Ok, fast forward to three or four years ago, when I get a call from Jawole, asking if I wanted to play in a tribute to John Coltrane. The tribute would employ Coltrane's signature composition, A Love Supreme. As a jazz musician, I have a special love for John Coltrane and his music. The beauty, power and depth of expression of this artist changed the world of jazz forever. Every jazz musician I know has a special place in his/her heart for him. So, I said yes, with great enthusiasm! Then, I asked who else was in the band, and she said no one. I was taken aback, because when you think of that famous recording, what comes to mind is the power of Elvin Jones' drumming, McCoy Tyner's piano, and Jimmy Garrison's bass playing and the sheer, monumental energy they created together. It's kind of hard to imagine solo piano creating that sort of atomic explosion. So, needless to say, I flew to Brooklyn that summer and we began the process.

Urban Bush Women's Walking with 'Trane. Photo by Judith Stuart Boroson.

Can you please tell us a little something about the show?

The show started as a choreographic realization of the music itself, which runs an intriguing gamut of emotions and includes improvisation in the dance, as well as the music. Originally, it consisted of only the music from A Love Supreme, but later, as the show evolved, Jawole included an impressionistic biographical sketch of Coltrane, the man, with music by the great composer Philip White, who used a unique approach to his compositional technique. He recorded the music he composed, cut the recording into fragments, then reassembled it according to his creative narrative in relationship to the story. The resulting two pieces were renamed Side A and Side B, with the bio sketch first as Side A.

George Caldwell at home behind a grand piano. Photo courtesy of Urban Bush Women.

The production you are playing with Urban Bush Women is inspired by the music of John Coltrane. Was Coltrane one of your musical heroes growing up and what is your favorite recording of his?

Coltrane was definitely one of my musical heroes. The complexity of his music and his approach to improvising jazz was so new and different that on first hearing it I didn't get it; I had no idea what he was doing. I could hear that he was very intense and passionate, but I was at a loss when it came to understanding it. I do remember that when I first focused on his music, he had already advanced to the so-called 'sheets of sound' period in his development, in which he played almost incessantly, articulating an emotional intensity that was, to me as a classical pianist, almost frightening. It took a while for me to understand what was happening. I later discovered his work with Miles Davis, Thelonious Monk, Billy Eckstine, and Dizzy Gillespie, as well as his earlier work, which was so in tune with what was happening in that time-civil rights unrest and the Vietnam war. Then there was a side of Coltrane that was so simple and beautiful-plaintive, almost. Listen to the recording of him playing "In A Sentimental Mood" with Duke Ellington and you'll know what I mean; it is so beautiful and can bring tears to your eyes. There's so much music of his to choose from, so many different moods and styles, I can't really say which is my favorite, but that recording is one of my favorites.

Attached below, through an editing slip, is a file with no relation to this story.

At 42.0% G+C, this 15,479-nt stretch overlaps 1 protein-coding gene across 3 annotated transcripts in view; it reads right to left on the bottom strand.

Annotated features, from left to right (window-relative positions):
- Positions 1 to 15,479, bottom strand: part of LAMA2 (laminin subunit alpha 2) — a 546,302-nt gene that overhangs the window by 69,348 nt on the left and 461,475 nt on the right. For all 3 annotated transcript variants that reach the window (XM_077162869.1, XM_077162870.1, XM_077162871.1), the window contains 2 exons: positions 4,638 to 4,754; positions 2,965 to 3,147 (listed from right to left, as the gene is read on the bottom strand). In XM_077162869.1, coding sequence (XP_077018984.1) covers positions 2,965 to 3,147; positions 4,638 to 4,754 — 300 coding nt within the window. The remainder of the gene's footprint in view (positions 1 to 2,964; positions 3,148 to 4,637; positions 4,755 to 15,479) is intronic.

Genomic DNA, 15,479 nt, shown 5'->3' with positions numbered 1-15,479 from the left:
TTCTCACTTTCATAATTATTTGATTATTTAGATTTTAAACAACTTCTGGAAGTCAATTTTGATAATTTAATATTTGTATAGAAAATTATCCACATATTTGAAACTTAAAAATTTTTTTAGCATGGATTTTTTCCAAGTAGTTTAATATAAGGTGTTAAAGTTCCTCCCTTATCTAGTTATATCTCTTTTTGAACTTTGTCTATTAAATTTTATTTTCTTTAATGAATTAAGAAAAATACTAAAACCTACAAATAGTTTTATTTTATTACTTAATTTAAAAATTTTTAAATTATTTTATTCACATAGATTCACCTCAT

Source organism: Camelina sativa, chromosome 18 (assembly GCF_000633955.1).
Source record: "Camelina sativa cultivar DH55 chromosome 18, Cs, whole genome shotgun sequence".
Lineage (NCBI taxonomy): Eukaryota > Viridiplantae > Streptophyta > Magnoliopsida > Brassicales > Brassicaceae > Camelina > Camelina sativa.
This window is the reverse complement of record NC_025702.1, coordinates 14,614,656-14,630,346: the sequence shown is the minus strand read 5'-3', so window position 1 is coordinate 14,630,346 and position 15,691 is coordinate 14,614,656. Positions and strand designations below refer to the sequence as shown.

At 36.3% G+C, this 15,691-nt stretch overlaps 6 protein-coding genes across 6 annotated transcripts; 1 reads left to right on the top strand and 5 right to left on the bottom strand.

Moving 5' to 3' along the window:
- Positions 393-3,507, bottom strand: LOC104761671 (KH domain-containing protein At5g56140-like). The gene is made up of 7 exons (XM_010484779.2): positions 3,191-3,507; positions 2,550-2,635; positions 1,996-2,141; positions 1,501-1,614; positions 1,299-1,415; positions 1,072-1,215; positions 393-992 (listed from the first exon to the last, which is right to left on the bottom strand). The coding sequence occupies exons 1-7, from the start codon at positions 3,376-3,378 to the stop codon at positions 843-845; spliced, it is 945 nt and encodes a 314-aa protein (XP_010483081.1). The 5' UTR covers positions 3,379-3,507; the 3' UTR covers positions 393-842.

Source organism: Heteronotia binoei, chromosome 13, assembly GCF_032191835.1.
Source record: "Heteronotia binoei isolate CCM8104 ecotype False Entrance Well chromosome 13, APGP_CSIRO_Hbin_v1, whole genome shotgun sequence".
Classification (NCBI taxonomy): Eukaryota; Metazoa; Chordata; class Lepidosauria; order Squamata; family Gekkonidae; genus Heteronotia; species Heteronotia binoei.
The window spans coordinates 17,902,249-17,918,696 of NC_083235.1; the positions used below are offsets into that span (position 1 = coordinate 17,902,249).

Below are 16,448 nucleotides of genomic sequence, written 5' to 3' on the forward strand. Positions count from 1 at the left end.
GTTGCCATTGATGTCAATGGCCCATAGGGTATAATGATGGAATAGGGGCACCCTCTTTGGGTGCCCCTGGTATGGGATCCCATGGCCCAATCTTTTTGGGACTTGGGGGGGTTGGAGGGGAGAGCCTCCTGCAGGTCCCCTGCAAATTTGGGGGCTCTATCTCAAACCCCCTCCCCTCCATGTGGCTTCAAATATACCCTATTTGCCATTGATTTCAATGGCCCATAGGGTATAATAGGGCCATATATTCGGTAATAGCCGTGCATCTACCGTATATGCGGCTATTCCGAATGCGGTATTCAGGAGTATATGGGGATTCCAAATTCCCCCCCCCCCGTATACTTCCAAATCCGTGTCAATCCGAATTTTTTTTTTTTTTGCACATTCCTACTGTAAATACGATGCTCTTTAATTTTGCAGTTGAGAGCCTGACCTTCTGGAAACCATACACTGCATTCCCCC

L to R: George Caldwell, Cliff Kellam, Tina Fabrique, Rodney Harper and Ron Haynes in Ella. Photo by T. Charles Erickson.

You were musical director for a fantastic show called Ella. What did you enjoy the most about working on that show and working with its star Tina Fabrique?

That was a really great show. Tina Fabrique and I knew each other from working together in the Duke Ellington Orchestra years before Ella. In fact, the reason I moved to New York is that I was hired by Duke's son Mercer Ellington to play piano in that orchestra. During my stint with the orchestra, the vocalist, Anita Moore, left the band and Tina came in as her replacement. My greatest joy after shaping the arc of that show with all the musicians, Tina, and Rob Ruggiero (the director) was playing for the audiences. In the jazz world, performing live consisted, to a large extent, of playing in clubs where the patrons came to eat and drink and talk amongst themselves. It was nice to have a captive, quiet audience to interact with - and one that came there just to watch and listen, not talk. Not that the talking in the clubs was bad. It wasn't; it was expected and very normal.

What are your next few projects after this engagement with Urban Bush Women?

Well, I'm teaching at the University of Buffalo and I have a new CD out, called Accord with my buddy Bobby LaVell (available on Amazon). I'm also involved with a new organization in Buffalo called the Buffalo Jazz Collective and I've been talking with the great pianist-composer Donald Brown about a future recording project with him as producer. He's been on the jazz scene for years, having played and recorded with Donald Byrd, Wynton and Branford Marsalis, Dianne Reeves, Art Blakey and The Jazz Messengers, Freddie Hubbard, and Kenny Garrett (to name a few). He has an incredibly creative mind and beautiful spirit; it should be very exciting.

Special thanks to Kennedy Center's plié perfect dance publicist Brittany Laeger for her assistance in coordinating this interview.

Additional photo assistance was provided by Arena Stage publicist Lauren Alexander.

Theatre Life logo designed by Kevin Laughon.